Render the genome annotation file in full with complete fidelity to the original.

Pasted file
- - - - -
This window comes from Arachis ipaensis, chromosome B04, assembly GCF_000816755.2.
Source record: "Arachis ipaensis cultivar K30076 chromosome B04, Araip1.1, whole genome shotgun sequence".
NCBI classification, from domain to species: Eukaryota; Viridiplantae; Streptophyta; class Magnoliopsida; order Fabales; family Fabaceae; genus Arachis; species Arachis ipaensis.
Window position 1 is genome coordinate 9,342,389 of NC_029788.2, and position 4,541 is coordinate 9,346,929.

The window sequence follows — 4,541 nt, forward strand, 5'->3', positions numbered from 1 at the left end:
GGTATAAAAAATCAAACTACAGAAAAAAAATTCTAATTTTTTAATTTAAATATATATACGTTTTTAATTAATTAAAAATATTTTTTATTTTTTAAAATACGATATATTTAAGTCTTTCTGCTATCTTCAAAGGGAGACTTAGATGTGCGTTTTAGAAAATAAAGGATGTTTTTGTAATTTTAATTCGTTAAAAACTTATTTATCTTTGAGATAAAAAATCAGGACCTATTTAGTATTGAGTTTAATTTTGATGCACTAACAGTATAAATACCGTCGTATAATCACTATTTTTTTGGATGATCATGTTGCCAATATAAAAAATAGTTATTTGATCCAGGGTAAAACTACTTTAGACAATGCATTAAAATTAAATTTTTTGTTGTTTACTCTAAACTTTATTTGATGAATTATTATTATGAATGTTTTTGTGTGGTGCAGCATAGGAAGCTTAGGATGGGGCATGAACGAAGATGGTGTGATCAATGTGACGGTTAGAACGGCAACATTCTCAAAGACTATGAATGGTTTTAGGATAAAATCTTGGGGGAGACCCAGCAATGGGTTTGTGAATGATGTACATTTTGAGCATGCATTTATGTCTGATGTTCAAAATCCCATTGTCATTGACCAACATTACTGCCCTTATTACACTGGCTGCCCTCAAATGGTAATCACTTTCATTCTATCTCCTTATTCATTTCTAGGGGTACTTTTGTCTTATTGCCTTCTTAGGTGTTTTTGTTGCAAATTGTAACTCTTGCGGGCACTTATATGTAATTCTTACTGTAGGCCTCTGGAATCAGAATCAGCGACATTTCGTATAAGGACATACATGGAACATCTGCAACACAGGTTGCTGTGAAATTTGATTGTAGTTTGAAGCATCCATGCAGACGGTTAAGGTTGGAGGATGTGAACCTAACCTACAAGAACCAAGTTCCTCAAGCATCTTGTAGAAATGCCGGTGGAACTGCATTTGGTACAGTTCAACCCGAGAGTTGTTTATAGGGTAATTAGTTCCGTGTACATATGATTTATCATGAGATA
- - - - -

This window comes from Arachis ipaensis, chromosome B04, assembly GCF_000816755.2.
Source record: "Arachis ipaensis cultivar K30076 chromosome B04, Araip1.1, whole genome shotgun sequence".
NCBI classification, from domain to species: Eukaryota; Viridiplantae; Streptophyta; class Magnoliopsida; order Fabales; family Fabaceae; genus Arachis; species Arachis ipaensis.
Window position 1 is genome coordinate 9,342,389 of NC_029788.2, and position 4,541 is coordinate 9,346,929.

The window sequence follows — 4,541 nt, forward strand, 5'->3', positions numbered from 1 at the left end:
GGTATAAAAAATCAAACTACAGAAAAAAAATTCTAATTTTTTAATTTAAATATATATACGTTTTTAATTAATTAAAAATATTTTTTATTTTTTAAAATACGATATATTTAAGTCTTTCTGCTATCTTCAAAGGGAGACTTAGATGTGCGTTTTAGAAAATAAAGGATGTTTTTGTAATTTTAATTCGTTAAAAACTTATTTATCTTTGAGATAAAAAATCAGGACCTATTTAGTATTGAGTTTAATTTTGATGCACTAACAGTATAAATACCGTCGTATAATCACTATTTTTTTGGATGATCATGTTGCCAATATAAAAAATAGTTATTTGATCCAGGGTAAAACTACTTTAGACAATGCATTAAAATTAAATTTTTTGTTGTTTACTCTAAACTTTATTTGATGAATTATTATTATGAATGTTTTTGTGTGGTGCAGCATAGGAAGCTTAGGATGGGGCATGAACGAAGATGGTGTGATCAATGTGACGGTTAGAACGGCAACATTCTCAAAGACTATGAATGGTTTTAGGATAAAATCTTGGGGGAGACCCAGCAATGGGTTTGTGAATGATGTACATTTTGAGCATGCATTTATGTCTGATGTTCAAAATCCCATTGTCATTGACCAACATTACTGCCCTTATTACACTGGCTGCCCTCAAATGGTAATCACTTTCATTCTATCTCCTTATTCATTTCTAGGGGTACTTTTGTCTTATTGCCTTCTTAGGTGTTTTTGTTGCAAATTGTAACTCTTGCGGGCACTTATATGTAATTCTTACTGTAGGCCTCTGGAATCAGAATCAGCGACATTTCGTATAAGGACATACATGGAACATCTGCAACACAGGTTGCTGTGAAATTTGATTGTAGTTTGAAGCATCCATGCAGACGGTTAAGGTTGGAGGATGTGAACCTAACCTACAAGAACCAAGTTCCTCAAGCATCTTGTAGAAATGCCGGTGGAACTGCATTTGGTACAGTTCAACCCGAGAGTTGTTTATAGGGTAATTAGTTCCGTGTACATATGATTTATCATGAGATA